30g (2 tablespoons) granulated sugar
250g (1 cup) warm water
1 medium egg, whisked
100g (7 tablespoons, or 7/8 of a stick) unsalted butter, chilled and cubed
Vegetable oil for frying
375g (3 cups) icing sugar/ powdered sugar
80ml (1/3 c) water
10ml (2 teaspoons) vanilla extract
An alternative option would be to use cinnamon sugar – about 2 cups of caster sugar mixed with a liberal sprinkling of cinnamon, adjusted to taste.
- In a large bowl, add the sifted flour. At one side of the bowl add the salt, and at the other add the yeast. Add the sugar to the middle.
- Sprinkle the cubes of chilled butter onto the flour. Lightly coat with the flour to stop them from clumping together, and disperse them throughout the dry ingredients. Do not rub them into the dough to create a breadcrumb effect – we want to be able to see big bits of butter in the finished dough (this is a lazy shortcut to properly laminating!)
- Add the water and egg to the bowl and mix until a shaggy dough begins to form. You might need to use your hands to ensure that all the flour has been mopped up. Cover the bowl with clingfilm and let rest in a warm environment for at least an hour, or until risen. James advises you, and I agree, to put it in the fridge and let it stay there overnight for a better tasting yum yum.
- Once the dough is rested, flour a work surface and roll the dough into a long rectangle. With the long side of the rectangle facing you, close both ends in on themselves to meet in the middle, then close the whole thing like a book. You should have four layers of dough.
- Roll this thick mini-rectangle out again and repeat the folding technique. Repeat this four or five times – each time equals a better dough! – until the lumps of butter have almost disappeared. Wrap your completed rectangle in clingfilm and let it rest for an hour.
- Once rested again, roll your dough out into another big rectangle on a well-floured surface. Cut strips of desired size for your yumyum – my larger ones were about 15cm long, and the small ones about 10cm, and both were about 5cm wide. A small slit in the middle of the rectangle allows you to fold the dough in a nice twirl and ensures it won’t unravel when it fries. I obviously couldn’t leave well enough alone and started shaping mine all crazy ways.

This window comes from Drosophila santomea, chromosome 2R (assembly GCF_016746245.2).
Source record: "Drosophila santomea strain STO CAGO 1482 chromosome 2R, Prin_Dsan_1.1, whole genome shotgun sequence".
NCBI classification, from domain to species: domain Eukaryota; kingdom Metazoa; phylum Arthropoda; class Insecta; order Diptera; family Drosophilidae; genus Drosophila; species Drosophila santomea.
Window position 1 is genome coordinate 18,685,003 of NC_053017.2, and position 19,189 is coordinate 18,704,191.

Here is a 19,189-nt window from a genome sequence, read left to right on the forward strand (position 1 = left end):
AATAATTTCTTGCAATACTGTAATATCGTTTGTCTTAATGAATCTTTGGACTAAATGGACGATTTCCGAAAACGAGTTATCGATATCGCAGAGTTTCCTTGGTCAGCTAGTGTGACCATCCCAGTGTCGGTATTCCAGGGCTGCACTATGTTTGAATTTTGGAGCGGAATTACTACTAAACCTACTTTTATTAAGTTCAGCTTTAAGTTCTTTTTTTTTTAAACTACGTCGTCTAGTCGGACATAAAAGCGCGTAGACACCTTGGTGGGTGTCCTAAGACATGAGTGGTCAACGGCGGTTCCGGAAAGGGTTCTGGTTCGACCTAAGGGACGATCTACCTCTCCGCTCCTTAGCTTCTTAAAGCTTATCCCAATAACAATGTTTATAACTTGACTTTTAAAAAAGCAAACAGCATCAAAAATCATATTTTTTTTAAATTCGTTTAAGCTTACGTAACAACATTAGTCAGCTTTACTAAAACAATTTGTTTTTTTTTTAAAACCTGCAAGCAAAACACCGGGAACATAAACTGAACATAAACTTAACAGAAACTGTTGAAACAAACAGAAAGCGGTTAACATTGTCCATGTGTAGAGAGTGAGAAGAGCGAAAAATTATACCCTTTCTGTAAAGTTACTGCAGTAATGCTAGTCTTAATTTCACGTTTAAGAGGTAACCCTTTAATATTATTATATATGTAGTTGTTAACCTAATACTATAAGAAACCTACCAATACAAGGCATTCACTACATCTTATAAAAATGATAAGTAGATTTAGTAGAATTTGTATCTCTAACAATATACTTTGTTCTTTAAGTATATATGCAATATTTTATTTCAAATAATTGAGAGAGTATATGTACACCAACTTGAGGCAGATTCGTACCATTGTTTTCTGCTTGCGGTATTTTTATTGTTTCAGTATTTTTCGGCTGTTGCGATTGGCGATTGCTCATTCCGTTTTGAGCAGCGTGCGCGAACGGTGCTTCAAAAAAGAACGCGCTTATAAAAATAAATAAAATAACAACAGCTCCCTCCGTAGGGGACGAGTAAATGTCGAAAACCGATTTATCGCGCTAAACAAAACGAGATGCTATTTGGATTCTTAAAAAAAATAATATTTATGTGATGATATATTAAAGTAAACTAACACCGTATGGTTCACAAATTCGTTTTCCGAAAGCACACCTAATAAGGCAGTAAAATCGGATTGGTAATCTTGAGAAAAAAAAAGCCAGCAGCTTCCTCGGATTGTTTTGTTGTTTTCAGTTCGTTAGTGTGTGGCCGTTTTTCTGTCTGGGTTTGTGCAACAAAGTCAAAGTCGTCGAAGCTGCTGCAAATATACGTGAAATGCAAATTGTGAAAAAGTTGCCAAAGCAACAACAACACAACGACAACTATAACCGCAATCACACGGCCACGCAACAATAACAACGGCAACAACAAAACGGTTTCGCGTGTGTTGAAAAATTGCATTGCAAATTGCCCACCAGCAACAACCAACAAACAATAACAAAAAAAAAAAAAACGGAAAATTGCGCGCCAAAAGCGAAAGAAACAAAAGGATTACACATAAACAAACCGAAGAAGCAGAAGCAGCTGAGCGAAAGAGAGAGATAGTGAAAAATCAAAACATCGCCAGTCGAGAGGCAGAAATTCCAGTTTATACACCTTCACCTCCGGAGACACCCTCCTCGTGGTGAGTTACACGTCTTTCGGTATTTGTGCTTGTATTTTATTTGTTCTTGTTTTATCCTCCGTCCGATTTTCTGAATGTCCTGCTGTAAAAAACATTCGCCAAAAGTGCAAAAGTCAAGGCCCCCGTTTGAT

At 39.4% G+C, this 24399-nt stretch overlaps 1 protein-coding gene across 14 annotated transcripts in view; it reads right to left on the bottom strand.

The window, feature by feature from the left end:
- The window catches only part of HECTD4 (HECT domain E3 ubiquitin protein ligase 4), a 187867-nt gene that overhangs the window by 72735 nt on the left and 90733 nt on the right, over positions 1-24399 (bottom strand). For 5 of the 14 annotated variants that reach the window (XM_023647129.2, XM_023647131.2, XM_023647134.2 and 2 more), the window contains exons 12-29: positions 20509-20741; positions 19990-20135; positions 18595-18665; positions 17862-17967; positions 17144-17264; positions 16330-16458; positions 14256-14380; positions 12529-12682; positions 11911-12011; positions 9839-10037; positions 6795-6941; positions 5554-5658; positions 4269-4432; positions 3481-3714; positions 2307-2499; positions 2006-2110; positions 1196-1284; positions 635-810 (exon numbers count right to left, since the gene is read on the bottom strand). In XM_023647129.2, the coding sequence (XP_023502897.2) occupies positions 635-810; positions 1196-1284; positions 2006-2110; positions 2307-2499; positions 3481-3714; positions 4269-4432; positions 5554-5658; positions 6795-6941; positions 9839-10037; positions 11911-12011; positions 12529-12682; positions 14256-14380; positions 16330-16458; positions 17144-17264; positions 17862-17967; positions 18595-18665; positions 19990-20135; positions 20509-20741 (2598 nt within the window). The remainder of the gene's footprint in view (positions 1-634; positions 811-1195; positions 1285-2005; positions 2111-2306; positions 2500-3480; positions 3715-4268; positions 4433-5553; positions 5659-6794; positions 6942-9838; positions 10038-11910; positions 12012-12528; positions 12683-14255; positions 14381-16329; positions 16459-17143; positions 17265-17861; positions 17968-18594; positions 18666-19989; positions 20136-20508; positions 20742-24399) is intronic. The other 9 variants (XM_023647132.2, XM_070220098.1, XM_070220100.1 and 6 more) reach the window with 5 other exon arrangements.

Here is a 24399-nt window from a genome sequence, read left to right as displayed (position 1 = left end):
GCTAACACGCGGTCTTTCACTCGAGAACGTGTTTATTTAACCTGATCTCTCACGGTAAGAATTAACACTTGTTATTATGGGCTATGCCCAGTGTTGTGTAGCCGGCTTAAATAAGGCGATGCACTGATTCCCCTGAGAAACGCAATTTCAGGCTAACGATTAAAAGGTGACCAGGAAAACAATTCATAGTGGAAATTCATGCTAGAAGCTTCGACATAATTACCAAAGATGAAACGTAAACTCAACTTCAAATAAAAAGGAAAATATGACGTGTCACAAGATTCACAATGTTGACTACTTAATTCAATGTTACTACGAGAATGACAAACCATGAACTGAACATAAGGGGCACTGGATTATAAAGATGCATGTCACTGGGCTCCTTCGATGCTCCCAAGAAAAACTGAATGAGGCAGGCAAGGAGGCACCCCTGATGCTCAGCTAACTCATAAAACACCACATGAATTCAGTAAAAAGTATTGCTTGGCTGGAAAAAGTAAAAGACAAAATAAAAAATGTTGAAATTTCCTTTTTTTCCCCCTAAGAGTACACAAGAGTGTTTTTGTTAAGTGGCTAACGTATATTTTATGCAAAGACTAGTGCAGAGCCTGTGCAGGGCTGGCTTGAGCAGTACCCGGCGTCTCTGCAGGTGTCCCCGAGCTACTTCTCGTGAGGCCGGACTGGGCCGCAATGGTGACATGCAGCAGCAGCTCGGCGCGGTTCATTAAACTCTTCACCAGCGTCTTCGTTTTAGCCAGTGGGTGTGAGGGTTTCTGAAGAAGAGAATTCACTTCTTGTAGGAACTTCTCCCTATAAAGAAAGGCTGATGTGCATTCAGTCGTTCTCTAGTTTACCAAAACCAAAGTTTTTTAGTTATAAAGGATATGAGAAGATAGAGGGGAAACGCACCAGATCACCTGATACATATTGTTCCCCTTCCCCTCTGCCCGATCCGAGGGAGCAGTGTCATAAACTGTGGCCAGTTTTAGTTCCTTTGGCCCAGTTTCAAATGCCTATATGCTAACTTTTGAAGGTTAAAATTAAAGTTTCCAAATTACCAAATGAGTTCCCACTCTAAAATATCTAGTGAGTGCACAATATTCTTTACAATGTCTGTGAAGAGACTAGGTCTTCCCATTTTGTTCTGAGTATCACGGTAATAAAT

- Leave them to rest for, I’m sorry to announce, at least another hour. They should rise a bit again.
- With about 20 minutes to spare before the yum yums are ready to be cooked, you can begin to get a prep station organized. Make your icing by combining all ingredients and whisking thoroughly to ensure there are no lumps. Have a pastry brush handy for glazing. Set up lots of kitchen paper to absorb any dripped oil, and on top of this sit some cooling racks for the finished yum yums to cool on.
- Get a large pot and fill with oil, until it’s about 3 inches deep, and heat on low until the oil reaches 170-180°C/ 340-355°F. We want to keep the oil at this temperature throughout, so do check it at intervals to make sure the yum yums aren’t being burned.
- With a set of metal tongs, slide two or three yum yums into the oil and fry on each side until golden-brown, about two or three minutes. Don’t overcrowd the pot or they’ll stick together.
- When done, remove from the oil with metal tongs and sit on a cooling rack. Brush immediately with the glaze and leave to cool completely.
And now wash these down with a cold can of Irn Bru.